When you start the treadmill, start it at a slow speed and gradually increase it to your desired speed. You may see some treadmill users stand on the footpads on either side of the belt, crank up the speed, and then jump onto the belt. This is not the recommended way to get on a treadmill because it’s not the safest way to get started. With a treadmill, think of safety first.

2 ~ Incline
Increasing the incline on your treadmill is one of the easiest ways to make your workout tougher and more like you’re running or walking outdoors. When you’re indoors, you don’t have to deal with wind resistance. The treadmill also helps you a little bit because the belt is moving beneath your feet and each step doesn’t take as much effort as it would if you were outside. Setting the treadmill’s incline to at least 1% will help compensate for the lack of wind resistance and the moving belt. Once you’re comfortable at 1% for your regular workouts, consider increasing the incline to 1.5% or even 2%.

Changing the treadmill’s incline during your workout will challenge you and keep things interesting. A simple incline workout might look like this – jog for 10 minutes at 1% to warm-up, run for 3 minutes at 5%, jog for 2 minutes at 2% to recover, run for 3 minutes at 5%, jog for 2 minutes at 2% to recover, run for 3 minutes at 5%, jog for 2 minutes at 2% to recover, jog for 5 minutes at 1% to cool-down.

3 ~ Speed
Playing with the speed is another way to get the best out of a treadmill. Some people hop on a treadmill and do the same workout each time. While the consistency is great, your body will get used to a workout if you do the same thing over and over again. To challenge both your body and your mind, incorporate short bursts of speed into your workout. You don’t have to increase the speed by too much or for too long to get a benefit. A simple speed workout to try is 20/40 – after a warm-up, simply increase your speed for 20 seconds, recover for 40 seconds, repeat for as many times as you can, and then return to your normal pace for the rest of the workout.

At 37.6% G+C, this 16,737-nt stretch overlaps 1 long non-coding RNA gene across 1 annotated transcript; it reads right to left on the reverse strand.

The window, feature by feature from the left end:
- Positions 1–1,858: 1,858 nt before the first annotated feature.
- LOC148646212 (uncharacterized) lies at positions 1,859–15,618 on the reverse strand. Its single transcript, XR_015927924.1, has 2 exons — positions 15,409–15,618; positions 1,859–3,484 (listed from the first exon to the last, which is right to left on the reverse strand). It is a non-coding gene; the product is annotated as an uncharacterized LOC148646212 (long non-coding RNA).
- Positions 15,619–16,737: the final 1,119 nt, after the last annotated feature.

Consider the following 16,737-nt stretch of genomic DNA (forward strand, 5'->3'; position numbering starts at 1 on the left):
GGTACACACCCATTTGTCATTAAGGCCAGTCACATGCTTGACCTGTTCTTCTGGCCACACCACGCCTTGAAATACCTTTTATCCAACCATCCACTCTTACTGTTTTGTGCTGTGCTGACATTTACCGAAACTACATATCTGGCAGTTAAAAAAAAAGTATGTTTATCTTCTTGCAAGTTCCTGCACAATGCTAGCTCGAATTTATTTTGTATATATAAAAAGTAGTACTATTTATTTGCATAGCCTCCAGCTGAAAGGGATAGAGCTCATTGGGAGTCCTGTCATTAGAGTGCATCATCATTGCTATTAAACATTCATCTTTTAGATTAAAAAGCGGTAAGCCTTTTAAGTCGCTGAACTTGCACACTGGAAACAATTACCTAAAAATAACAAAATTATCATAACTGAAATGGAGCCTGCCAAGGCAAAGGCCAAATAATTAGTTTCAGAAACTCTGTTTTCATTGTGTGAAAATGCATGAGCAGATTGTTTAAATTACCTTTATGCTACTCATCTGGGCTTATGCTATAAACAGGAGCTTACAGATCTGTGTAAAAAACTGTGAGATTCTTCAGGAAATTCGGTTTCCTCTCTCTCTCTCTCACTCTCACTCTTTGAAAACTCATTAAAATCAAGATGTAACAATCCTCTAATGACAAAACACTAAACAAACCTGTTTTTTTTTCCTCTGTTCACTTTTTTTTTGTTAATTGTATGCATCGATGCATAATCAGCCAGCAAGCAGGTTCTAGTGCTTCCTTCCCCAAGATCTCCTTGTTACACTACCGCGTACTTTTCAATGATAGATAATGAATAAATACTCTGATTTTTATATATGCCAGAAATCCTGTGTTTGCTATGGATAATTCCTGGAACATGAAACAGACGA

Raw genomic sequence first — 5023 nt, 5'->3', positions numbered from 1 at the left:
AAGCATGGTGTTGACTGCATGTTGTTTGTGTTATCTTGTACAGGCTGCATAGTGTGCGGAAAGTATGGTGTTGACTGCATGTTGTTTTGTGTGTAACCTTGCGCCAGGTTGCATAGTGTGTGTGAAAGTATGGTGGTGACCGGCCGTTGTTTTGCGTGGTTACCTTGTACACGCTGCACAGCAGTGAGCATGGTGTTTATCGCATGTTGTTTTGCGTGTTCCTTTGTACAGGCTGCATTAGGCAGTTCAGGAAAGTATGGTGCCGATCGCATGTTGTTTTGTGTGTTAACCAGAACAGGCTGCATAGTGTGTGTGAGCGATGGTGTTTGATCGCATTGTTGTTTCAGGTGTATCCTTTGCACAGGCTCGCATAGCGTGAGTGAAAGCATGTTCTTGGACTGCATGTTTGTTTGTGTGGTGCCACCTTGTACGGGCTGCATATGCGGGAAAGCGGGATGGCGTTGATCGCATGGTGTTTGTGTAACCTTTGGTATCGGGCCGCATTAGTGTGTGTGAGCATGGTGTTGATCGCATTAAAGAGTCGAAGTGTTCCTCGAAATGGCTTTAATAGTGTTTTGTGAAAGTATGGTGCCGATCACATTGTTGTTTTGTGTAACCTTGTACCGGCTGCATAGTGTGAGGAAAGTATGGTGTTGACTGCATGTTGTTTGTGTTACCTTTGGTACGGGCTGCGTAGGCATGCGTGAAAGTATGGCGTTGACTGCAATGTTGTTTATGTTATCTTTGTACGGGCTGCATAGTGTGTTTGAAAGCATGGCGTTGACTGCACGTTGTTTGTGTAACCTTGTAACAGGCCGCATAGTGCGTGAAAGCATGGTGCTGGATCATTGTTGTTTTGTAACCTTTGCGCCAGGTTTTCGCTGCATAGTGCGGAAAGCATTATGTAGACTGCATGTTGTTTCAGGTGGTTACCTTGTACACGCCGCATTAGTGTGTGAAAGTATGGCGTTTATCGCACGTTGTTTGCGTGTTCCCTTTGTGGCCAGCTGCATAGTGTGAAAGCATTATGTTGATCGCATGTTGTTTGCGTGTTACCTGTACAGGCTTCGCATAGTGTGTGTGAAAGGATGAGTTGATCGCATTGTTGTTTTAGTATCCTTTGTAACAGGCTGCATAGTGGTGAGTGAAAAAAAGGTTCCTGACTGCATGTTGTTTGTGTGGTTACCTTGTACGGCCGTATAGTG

4 ~ Consistency
Being consistent about using your treadmill will ensure that you get the best results. Bad weather, not enough light, unsafe or unfamiliar neighborhoods – these excuses are no longer relevant if you have a treadmill. Even injury isn’t as much of an excuse because a treadmill offers a softer impact than running or walking outside and most doctors will recommend rehab on a treadmill. So if you have no excuses, your cardio workouts will be more consistent and you will see results.

5 ~ Reading and Movie Lists
The treadmill is a great place to catch up on your reading or your movie watching, things you can’t do if you’re running or walking outside. I don’t recommend actually reading a book or a magazine while you’re on the treadmill because if you do, you will likely be working out at a lower intensity and using the hand rails for support, which detracts from your workout. However, you can listen to audiobooks. If you have a Kindle, there is an audio function that will read your book out loud to you. You can learn another language while you’re on the treadmill by listening to language CDs or MP3s.

If you have an iPad, a tablet, or a smartphone, you can watch videos while you’re on the treadmill. You can set your treadmill up in front of a television and watch while you work out – this could be a great motivational tool if you tell yourself that you can only watch a certain show or movie if you’re using the treadmill. Some treadmills have built-in televisions and most gyms set up their treadmills and other cardio equipment in front of banks of televisions.

5.5 ~ With Apologies to Nike – Just Use It!
The best way to get the best out of a treadmill is to just use it. Hop on your treadmill on a regular basis, use the speed and incline to make your workout interesting, and listen to audiobooks or watch movies to prevent boredom. Just use it!

Happy Running!

Posted in Running

Age Has Its Advantages

Sunday I ran my first race of 2011. It was a small local 5k/10k event in its second year and I was entered in the 5k run. There were about 200 people participating in both events plus a 3k kids run. I had no expectations even though 2010 was a very good running year for me. Especially compared to 2009, which was a bad year marked with injury (a back strain from bell ringing in Thailand) and illness (a lung infection that took 3 months to diagnose and 6 more months to fully recover from) with very few races run.

I just wanted to finish well, with a smile on my face. The course was quite hilly so I figured that I wasn’t going to be setting a PR that day. So I was very surprised when I saw the clock as I was approaching the finish line. I glanced down at my watch and saw that it was showing the same time as the timing clock! Given the hills in the course, I was very pleased.